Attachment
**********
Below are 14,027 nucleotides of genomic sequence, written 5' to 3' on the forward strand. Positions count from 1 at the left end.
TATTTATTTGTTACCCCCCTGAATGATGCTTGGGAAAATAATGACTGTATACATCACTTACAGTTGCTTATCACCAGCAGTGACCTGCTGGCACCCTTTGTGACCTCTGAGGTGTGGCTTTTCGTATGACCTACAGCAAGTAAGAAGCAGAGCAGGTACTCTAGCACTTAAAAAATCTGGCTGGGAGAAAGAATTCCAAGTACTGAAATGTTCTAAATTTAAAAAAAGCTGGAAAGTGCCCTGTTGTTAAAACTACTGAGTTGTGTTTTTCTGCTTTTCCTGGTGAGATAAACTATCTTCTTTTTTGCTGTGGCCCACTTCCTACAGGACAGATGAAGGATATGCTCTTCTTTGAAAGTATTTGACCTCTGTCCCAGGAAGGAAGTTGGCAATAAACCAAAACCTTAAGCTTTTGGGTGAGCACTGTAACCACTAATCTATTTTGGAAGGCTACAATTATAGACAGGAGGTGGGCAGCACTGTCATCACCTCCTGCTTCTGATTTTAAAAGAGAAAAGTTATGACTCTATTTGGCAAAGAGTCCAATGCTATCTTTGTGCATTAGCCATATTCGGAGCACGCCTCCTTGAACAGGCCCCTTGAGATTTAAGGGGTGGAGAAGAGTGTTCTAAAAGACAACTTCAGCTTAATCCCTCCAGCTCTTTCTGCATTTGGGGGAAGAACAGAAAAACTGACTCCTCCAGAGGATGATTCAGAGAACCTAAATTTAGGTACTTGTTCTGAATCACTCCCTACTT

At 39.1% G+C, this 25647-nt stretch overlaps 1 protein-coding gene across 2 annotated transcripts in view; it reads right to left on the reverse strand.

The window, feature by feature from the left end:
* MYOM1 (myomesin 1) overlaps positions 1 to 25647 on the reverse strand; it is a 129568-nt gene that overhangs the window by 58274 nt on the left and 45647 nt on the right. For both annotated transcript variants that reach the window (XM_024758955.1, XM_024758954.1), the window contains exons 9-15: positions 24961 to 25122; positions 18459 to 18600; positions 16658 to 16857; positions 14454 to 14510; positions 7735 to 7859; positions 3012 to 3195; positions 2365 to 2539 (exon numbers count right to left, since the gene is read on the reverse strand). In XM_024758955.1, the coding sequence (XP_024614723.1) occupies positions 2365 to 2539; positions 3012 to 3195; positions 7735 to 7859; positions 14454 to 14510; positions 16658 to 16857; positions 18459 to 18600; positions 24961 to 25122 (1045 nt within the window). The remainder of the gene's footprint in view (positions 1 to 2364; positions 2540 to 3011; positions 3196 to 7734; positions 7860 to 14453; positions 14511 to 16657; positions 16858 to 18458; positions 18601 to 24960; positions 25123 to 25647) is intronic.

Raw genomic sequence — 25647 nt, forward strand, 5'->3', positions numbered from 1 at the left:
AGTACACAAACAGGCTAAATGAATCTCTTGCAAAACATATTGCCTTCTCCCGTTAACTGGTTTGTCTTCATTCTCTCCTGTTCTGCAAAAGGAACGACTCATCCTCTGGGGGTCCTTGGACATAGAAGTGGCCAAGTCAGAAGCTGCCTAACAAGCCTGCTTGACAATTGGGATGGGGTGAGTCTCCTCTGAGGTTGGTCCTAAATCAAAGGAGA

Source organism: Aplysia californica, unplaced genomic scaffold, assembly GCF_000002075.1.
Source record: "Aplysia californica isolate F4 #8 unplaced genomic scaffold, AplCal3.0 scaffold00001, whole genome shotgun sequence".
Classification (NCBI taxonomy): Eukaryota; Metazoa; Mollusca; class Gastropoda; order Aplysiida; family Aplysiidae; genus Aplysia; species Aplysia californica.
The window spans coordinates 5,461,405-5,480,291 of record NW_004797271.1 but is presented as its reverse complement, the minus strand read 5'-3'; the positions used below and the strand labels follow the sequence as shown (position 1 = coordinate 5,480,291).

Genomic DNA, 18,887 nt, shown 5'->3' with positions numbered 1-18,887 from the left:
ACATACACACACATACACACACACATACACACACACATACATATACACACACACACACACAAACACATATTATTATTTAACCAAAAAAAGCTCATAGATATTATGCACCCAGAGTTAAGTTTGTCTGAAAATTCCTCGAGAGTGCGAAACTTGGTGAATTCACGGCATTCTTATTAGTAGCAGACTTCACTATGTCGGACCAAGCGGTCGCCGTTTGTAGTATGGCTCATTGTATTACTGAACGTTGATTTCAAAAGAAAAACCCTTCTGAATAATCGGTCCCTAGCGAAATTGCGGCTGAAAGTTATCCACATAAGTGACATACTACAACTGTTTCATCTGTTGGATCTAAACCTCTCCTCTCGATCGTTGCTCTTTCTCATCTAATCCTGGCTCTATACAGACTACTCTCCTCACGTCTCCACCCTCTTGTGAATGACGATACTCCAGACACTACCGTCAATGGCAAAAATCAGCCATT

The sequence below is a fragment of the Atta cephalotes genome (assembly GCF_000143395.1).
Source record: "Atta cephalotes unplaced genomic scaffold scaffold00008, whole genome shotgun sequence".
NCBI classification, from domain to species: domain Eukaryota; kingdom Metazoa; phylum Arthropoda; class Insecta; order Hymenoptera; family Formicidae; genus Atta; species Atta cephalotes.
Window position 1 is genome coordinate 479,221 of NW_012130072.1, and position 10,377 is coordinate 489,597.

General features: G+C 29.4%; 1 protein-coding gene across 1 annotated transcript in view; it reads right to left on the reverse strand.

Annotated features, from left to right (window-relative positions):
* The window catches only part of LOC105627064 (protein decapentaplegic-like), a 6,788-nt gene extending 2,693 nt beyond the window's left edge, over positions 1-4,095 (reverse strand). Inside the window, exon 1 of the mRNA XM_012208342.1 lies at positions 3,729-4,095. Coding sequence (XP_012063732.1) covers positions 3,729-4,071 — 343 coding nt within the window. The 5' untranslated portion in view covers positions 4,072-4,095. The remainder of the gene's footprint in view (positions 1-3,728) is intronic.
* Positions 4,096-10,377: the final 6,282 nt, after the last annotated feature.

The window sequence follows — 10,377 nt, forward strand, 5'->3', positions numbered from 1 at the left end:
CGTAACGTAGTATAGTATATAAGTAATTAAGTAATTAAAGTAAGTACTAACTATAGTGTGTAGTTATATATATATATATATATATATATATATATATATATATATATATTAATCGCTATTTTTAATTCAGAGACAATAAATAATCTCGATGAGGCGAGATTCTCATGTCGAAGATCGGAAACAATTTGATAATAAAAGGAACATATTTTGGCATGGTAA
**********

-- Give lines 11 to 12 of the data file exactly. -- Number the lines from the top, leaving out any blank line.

The window spans coordinates 5,461,405-5,480,291 of record NW_004797271.1 but is presented as its reverse complement, the minus strand read 5'-3'; the positions used below and the strand labels follow the sequence as shown (position 1 = coordinate 5,480,291).

Genomic DNA, 18,887 nt, shown 5'->3' with positions numbered 1-18,887 from the left: